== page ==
First of all, the closing costs were higher than I expected. This was explained to me in a pretty logical way. For Property #1, I locked in an interest rate of 5.125%. I have been quoted the same rate for Property #2. However, the standard interest rates have risen. Back in the Spring, rates were a hair below 5.125% and now they are a hair above 5.125%. I was told that the banks make up for this discrepancy in closing costs, lowering them or raising them to cover the difference. This is commonly referred to as “paying for points”. I didn’t know I was “paying for points” at the time, but this is all part of the learning process.
Then, there was another issue. The HOA fees turned out to be higher than I imagined.
You saw the numbers I was working with in the last post. Add on an HOA fee of $125/month pretty much kills the deal regardless of the closing costs. So, I had to move on from this deal.
Let me take a step back for a moment. There are two common pitfalls in real estate investing that I have come across so far:
- Never getting started. People call the analysis paralysis. You continually research and learn and never take action (which, by the way, is where the real learning happens).
- Getting too attached to a deal. Letting yourself be sold on an opportunity and convincing yourself that it is still good, even as evidence piles up against it.
For this property, I was in danger of falling victim to pitfall #2. I had sunk a little bit of money already into ordering the appraisal (I promptly cancelled it, but still had to pay $125) and I very easily could have plowed forward thinking, “I have spent too much time and money to let this go now”. Of course, those of you who know about sunk costs are screaming at your computer screen right now! If the deal is bad, I might as well cut my time and money losses and move on. Otherwise, I could lose a WHOLE lot more!
So, I walked away from the deal. I was sad. However, those real estate guys know what they are doing. They don’t like giving you choices of houses to buy, even though they have inventory. They do this because psychologically, you are more likely to close if you focus just on one property. So, one day later, they had presented me with another property. Below are the numbers of the LATEST property:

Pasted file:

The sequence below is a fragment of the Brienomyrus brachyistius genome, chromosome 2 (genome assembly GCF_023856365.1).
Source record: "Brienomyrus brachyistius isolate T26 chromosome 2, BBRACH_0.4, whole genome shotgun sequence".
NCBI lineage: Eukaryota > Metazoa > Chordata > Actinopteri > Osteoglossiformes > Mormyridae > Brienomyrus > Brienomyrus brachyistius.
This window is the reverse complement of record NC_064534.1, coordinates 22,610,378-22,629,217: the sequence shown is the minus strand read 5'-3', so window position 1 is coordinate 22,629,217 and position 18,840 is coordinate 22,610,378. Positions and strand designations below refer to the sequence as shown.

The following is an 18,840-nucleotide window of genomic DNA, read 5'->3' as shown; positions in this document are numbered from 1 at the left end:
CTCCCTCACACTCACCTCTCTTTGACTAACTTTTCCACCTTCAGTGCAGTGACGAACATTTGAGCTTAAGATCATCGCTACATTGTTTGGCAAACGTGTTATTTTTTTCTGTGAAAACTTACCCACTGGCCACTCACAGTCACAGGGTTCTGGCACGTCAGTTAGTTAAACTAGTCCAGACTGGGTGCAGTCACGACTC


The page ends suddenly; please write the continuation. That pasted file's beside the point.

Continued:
Interest Rate: 4.75%
Estimated Rent: $850
Estimated Property Tax/Month: $125
Estimated Insurance/Month: $50
Property Management Fee/Month (8%): $68
Reserves for Maintenance and Vacancy/Month (20% combined): $170
Monthly Cash Flow: $137
Cash flow looks solid, even after accounting for vacancy and maintenance. I also confirmed that there is no HOA. The closing costs are STILL high though. I did a lot of digging on this and asked various sources, and the bank’s fee is definitely higher than normal, but not by a ton. Basically, they offered to cut $700 off the closing costs if I went with a 5.125% interest rate. I ran those numbers and it was NOT a good deal. I would be paying $216 MORE per year in interest. Since my strategy is to buy and hold for the duration of the loan (30 years), that would end up costing me $6,480 over the course of the loan! That’s obviously much more than the $700 I would save initially. Even if I wanted to pay the loan off early, I definitely won’t be paying it off within the next 3.5 years, which is what it would take to make this trade worth it.
So I counted my blessings that I was able to get such a great interest rate and decided to move forward with the property and the high closing costs. At the end of the day, my new ROI is almost 8.5% and I am building equity throughout the process! The numbers work out for me, and that’s all that matters.
The moral is, always review the numbers and if at any point in the process, they don’t work out, be prepared to move on to a different deal!
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